In case it's not obvious to anyone, this may be one of the most unloving things Christian can do to each other. Most of the time it's based on being judgmental of others and very often the person doing the judging has incomplete information - that is, they are judging a person based on what little contact they've had with that person (or worse yet, on hearsay from others who ought to have kept their wagging tongues silent), and often don't know the full story, not that it makes any difference because one of the basic tenets of Christianity is supposedly that we are not to judge others lest we be judged ourselves, using the same measure. Yet judging others is often a Sunday sport in some fundie churches.

I'm reminded of this "Hit and Run" technique by something that happened on Friday. I was in a bakery thrift store buying a loaf of bread, and ran into a lady that I had barely known many years ago as a casual acquaintance (to the point that she had to remind me who she was). Anyway she started asking about other members of my family and to make a long story short, we somehow got on the subject of organized religion, and I was trying to explain how the churches lie about certain teachings, even using the Bible as a reference. As the conversation went on, I was trying to explain how the most churches had perverted the doctrine of tithing, how the Bible says that "Each man should give what he has decided in his heart to give, not reluctantly or under compulsion" (from 2 Corinthians Chapter 9) and yet the churches very often try to compel their members to give more, for example when the pastor needs a new car or the church leaders decide that the church needs a new building.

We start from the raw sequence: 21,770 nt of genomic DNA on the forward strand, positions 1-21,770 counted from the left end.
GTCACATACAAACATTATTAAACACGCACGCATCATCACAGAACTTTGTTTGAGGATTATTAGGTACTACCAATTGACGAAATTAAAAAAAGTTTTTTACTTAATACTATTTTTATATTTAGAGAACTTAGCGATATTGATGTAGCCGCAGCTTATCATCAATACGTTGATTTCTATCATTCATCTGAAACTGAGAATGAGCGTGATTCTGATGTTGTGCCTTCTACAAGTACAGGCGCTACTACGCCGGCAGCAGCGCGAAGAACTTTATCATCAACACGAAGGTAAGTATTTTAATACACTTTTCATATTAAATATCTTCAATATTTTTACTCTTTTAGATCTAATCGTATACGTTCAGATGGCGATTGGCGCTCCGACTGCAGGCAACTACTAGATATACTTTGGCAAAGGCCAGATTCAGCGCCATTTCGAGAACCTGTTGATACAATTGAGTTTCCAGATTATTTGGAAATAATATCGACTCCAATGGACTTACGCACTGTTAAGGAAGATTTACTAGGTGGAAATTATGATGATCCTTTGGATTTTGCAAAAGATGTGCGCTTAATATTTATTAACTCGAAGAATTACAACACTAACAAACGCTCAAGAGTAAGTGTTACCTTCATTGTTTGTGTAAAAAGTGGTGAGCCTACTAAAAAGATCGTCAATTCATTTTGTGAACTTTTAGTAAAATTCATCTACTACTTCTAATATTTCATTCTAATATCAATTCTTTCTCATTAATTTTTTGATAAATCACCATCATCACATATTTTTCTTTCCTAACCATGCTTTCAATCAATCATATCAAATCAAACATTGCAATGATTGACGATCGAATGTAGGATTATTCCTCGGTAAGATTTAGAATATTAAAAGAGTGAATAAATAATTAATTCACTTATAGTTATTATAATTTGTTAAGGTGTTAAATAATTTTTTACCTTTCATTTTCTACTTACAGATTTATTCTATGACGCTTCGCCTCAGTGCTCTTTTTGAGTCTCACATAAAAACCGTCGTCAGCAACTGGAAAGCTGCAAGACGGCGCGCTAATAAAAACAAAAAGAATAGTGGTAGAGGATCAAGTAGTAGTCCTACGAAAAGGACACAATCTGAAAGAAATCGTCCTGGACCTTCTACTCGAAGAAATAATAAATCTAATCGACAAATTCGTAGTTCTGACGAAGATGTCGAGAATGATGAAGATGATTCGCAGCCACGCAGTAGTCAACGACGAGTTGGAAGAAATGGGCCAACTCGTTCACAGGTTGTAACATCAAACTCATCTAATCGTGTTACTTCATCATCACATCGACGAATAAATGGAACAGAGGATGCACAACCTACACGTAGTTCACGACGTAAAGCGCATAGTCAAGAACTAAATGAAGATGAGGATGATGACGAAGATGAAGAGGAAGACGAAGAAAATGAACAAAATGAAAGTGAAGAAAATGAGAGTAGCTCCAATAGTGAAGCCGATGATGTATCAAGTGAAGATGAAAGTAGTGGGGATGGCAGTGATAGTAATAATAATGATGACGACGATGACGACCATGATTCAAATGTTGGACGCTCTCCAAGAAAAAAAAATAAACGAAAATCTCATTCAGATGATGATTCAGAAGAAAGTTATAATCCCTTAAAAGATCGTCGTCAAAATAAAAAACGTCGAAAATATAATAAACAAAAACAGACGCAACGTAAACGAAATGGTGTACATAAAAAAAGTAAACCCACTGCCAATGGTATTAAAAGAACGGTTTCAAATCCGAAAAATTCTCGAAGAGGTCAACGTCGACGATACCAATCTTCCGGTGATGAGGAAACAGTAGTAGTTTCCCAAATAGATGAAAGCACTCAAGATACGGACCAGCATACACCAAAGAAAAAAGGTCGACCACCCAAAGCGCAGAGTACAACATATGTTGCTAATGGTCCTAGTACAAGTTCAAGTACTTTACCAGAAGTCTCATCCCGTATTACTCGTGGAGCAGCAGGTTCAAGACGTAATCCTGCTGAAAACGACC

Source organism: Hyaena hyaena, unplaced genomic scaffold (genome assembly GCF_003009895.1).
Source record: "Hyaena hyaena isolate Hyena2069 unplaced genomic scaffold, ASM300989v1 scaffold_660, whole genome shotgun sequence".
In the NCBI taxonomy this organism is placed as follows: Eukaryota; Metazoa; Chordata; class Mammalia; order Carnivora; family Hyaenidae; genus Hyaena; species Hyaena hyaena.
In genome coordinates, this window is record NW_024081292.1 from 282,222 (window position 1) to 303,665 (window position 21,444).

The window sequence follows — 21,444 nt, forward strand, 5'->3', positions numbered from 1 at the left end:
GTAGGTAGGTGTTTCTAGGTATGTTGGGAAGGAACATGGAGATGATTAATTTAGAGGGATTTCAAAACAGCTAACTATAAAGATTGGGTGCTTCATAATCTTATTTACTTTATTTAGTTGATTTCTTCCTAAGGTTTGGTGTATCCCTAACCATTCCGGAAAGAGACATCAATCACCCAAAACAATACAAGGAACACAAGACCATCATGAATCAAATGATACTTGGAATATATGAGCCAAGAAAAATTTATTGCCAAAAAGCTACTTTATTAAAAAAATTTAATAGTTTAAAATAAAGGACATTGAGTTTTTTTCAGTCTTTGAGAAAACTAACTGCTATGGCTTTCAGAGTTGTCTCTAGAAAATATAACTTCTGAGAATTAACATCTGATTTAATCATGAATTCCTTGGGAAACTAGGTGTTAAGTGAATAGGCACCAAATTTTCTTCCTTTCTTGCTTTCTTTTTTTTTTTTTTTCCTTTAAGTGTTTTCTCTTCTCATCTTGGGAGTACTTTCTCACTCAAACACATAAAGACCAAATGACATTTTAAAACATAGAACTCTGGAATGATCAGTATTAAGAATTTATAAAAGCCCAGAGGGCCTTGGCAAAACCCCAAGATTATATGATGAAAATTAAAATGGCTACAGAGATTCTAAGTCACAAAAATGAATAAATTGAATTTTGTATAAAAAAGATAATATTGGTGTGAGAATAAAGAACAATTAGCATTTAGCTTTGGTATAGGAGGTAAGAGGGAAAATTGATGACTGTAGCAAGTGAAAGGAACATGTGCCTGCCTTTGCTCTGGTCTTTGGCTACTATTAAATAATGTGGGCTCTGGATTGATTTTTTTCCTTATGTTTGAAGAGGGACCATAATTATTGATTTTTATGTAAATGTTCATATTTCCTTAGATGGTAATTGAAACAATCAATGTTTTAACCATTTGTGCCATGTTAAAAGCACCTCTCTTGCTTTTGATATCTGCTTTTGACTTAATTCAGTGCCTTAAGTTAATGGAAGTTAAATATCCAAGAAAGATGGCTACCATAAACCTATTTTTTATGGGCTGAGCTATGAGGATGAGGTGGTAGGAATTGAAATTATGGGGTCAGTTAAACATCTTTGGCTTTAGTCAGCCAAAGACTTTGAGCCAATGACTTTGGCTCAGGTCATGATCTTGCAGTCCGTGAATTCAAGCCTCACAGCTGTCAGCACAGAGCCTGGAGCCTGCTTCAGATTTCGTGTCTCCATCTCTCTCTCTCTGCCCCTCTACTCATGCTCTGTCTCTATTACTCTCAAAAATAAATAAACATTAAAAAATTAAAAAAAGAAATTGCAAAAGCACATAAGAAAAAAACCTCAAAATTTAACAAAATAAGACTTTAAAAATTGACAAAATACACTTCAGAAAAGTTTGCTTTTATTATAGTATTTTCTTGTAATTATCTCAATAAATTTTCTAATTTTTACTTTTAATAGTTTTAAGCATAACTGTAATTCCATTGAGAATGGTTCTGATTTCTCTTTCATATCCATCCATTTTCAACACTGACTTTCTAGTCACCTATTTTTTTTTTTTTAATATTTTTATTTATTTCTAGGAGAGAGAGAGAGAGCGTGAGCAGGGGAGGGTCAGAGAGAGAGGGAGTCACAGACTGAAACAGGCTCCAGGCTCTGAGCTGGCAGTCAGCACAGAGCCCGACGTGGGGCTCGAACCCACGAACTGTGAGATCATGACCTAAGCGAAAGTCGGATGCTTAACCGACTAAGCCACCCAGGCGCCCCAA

I also tried to explain that first of all, tithing per se was never mandated by the New Testament, and that most churches do not feel the need to follow old testament laws (we don't sacrifice bulls and goats) but for some strange reason make an exception where it comes to tithing. But beyond that, they do not teach how tithing was originally practiced in the old Testament. That is, the common people never gave ten percent of their income to the temple priests - you can search the Bible long and hard and you will never find any instance of that. Rather than go into it here (since most are probably not that interested), I'll simply leave those interested with a few web links:

http://www.blessedquietness.com/journal/housechu/tithe01.htm
http://www.harvestnet.org/articles/truthoftithe.htm
http://www.nomoretithing.org/
http://www.agape.com/tithe.htm
http://www.religionquest.com/CC/ccunderstandtithing.htm

Those are just five links more or less randomly selected, there are many other web pages that basically say the same things. Anyway, I am trying to explain this to this lady and of course her first question is "where did you hear that?" and I explain that I've read it in several pages on the Internet, and immediately she says, well, you can't trust everything you read on the Internet (I also discover that she doesn't even have Internet access). So I say of course you can't, sometimes it's hard to determine what is true and what isn't, but this is something you can look for in the Bible - nowhere is tithing taught in the Bible the way it is taught in traditional churches.

I feel at a disadvantage because I realize that this woman has probably sat under church teachings for years and here I come trying to explain that they aren't telling her the truth, and what evidence do I have? It's not like I have any of those URL's memorized, and with her perception of the Internet, I doubt that even if I could write down a URL for her she'd bother to look it up. But that's not the point of this story. As this discussion was ongoing, we moved up to the checkout counter with our purchases. There were two ladies working in the store, plus one couple ahead of us making a purchase.